1. Voluntary Services During Emergencies

The voluntary services prohibition of the Antideficiency Act has one more exception that is built right into the statutory provision – the emergency exception.  The emergency exception notes that an agency can accept voluntary services involving “imminent” danger to safety of human life or the protection of property.  31 U.S.C. § 1342.  Given President Trump’s declaration that the Coronavirus is a National Emergency that certainly threatens human life, agencies may consider this exception in accepting donations of goods and services from companies.  However, while the emergency exception provides a legal basis for agencies to accept voluntary services, it may not protect them from future claims for compensation.  As a result, many agencies are likely still hesitant to accept donations of goods and services without a written agreement denoting that such donations are gratuitous.

A 2008 Government Accountability Office study of the Food and Drug Administration (FDA) is particularly illustrative.  GAO-11-95.  In response to the contaminated heparin crisis, the FDA hired several scientists to combat this health scare.  Id. at 28.  However, the FDA hired the scientists without any written waiver of payment in place.  Id. at 29.  Indeed, the FDA claimed it was authorized to accept the scientists’ “voluntary services” without such a waiver because the heparin crisis constituted an imminent emergency to human life.  Id.  Nevertheless, without actually assessing the emergency nature of the crisis, the GAO noted that the FDA had a duty to address the issue of no payment with the scientists and needed to obtain agreements from them that they were waiving all claims to payments for their services.  Id. at 30-32.  Because the FDA had not done so, the GAO found the FDA unnecessary risked exposing the agency’s funds to excessive financial liability.  Id.

Consequently, companies seeking to gift goods or services to the Government during these trying times should assess whether their donations fall within the aforementioned exceptions to the Antideficiency Act.  Better yet, companies always should consider drafting an agreement with the Government to authorize the gifts as permissible gratuitous services.

Corporate Gifts During the Coronavirus Outbreak

Many larger companies are eager to donate goods and services in the wake of the Coronavirus outbreak.  For example, in late February, FedEx sent 202 pallets of goods to China, which was struggling to contain the spread of the Coronavirus.  Shipments included more than 2.7 million masks and 440,000 gloves.  On March 18, 2020, JPMorgan Chase announced a $50 million commitment to provide food, health care, and other services in the United States, Europe, and China.  On March 20, 2020, Southern California Gas Company announced it would donate $1 million to nonprofit organizations throughout its service area to support the region’s workforce, feed the hungry, and provide bill assistance to customers most affected by the Coronavirus.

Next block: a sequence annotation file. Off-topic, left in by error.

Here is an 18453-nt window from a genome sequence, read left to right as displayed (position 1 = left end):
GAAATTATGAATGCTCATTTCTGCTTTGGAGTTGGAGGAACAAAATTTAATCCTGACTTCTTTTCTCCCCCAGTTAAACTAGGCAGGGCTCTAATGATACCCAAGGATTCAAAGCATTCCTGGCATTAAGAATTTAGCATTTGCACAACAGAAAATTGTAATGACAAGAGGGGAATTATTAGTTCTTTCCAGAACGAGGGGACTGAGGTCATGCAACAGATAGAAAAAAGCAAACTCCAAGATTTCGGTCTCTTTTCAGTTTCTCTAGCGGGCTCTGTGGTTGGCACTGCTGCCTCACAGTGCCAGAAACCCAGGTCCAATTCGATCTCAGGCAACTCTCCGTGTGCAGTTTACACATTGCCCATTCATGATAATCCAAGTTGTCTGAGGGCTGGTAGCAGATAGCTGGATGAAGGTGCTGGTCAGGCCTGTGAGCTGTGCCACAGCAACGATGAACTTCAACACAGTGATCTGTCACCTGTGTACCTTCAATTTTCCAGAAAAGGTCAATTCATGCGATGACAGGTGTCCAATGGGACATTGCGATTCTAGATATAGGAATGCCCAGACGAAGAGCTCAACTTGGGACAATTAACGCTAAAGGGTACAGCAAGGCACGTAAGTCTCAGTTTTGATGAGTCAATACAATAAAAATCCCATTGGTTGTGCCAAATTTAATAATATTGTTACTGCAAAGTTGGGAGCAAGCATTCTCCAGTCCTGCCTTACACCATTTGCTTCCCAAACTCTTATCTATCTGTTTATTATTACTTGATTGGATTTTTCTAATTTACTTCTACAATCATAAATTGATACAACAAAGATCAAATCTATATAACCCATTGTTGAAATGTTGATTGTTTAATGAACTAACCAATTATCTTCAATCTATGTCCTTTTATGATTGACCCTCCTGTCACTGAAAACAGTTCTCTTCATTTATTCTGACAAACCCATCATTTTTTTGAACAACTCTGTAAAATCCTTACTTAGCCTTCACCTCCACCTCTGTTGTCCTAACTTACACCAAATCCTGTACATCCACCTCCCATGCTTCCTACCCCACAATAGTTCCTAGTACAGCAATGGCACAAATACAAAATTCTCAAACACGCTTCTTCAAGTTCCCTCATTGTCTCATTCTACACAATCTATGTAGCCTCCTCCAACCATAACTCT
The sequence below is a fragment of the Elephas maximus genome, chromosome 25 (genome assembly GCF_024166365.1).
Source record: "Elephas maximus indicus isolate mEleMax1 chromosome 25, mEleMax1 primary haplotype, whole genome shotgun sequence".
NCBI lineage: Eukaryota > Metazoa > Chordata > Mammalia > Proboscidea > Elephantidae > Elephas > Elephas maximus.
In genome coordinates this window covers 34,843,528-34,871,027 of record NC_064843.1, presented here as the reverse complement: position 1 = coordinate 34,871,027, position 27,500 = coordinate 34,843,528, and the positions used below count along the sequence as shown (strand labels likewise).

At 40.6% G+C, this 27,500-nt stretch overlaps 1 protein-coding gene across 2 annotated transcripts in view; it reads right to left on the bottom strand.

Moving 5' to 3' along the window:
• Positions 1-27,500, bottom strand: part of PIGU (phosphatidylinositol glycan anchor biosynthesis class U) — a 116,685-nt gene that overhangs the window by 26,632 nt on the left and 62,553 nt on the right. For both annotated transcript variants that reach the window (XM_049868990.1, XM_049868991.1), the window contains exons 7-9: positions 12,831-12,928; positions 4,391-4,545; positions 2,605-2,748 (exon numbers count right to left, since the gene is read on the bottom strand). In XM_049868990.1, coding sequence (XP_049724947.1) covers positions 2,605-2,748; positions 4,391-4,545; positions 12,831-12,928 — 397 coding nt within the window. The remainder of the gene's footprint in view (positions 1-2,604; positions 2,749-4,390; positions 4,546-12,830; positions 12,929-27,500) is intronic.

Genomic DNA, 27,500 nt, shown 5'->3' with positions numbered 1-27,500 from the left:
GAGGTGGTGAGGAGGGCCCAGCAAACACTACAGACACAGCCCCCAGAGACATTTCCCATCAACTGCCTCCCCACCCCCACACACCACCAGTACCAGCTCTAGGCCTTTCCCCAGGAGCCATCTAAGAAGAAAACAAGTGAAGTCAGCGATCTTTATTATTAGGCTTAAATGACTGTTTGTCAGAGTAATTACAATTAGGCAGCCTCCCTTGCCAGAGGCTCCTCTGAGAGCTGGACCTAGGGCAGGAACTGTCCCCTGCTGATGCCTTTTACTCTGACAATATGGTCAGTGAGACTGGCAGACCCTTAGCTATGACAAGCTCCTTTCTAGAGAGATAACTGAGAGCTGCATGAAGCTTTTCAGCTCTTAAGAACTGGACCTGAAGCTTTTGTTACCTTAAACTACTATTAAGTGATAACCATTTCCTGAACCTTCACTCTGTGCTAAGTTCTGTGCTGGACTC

While many companies are partnering with non-profit organizations and relief funds, companies giving goods and services such as testing labs, phone and internet service, technology, medical supplies, and manufacturing capacity also may wish to donate directly to the Government.  Indeed, the current administration has signaled its readiness to facilitate such corporate gifts.  On March 18, 2020, for example, the Federal Communications Commission (“FCC”) temporarily waived rules in its Rural Health Care and E-Rate programs to help promote better access to broadband for telehealth and distance learning during the Coronavirus pandemic.  More recently, the Federal Emergency Management Agency updated its website to encourage more corporate and personal giving, and to provide more definitive guidance regarding donations of Personal Protective Equipment, medical services, and other necessary goods and services. 


If you or your company is considering giving free goods or services to help the Government in its efforts to combat the Coronavirus, keep in mind the following prudent steps:

  • Determine whether the goods and services to be donated to the Government fall within one of the three exceptions to the Antideficiency Act: (1) gratuitous services, (2) voluntary services authorized by law, or (3) voluntary services during emergencies;
  • Consider drafting an agreement with the Government to authorize any gifts as permissible gratuitous services;
  • Verify that the donated goods and services are not (1) services that are entitled to statutory pay or (2) services that federal employees normally perform that have no statutory provision authorizing such services to be performed gratuitously; and
  • Seek advice from legal counsel before making any donation to ensure appropriate measures are followed.

As you are aware, things are changing quickly and there is no clear-cut authority or bright line rules in this area. Our blog does not reflect an unequivocal statement of the law, but instead represents our best understanding of where things currently stand. Further, this blog does not address the potential impacts of the numerous other local, state and federal orders that have been issued in response to the COVID-19 pandemic, including, without limitation, potential liability should an employee become ill, requirements regarding family leave, sick pay and other issues.

For more legal insights visit our Coronavirus (COVID-19) page.

*This alert is provided for information purposes only and does not constitute legal advice and is not intended to form an attorney client relationship. Please contact your Sheppard Mullin attorney contact for additional information.*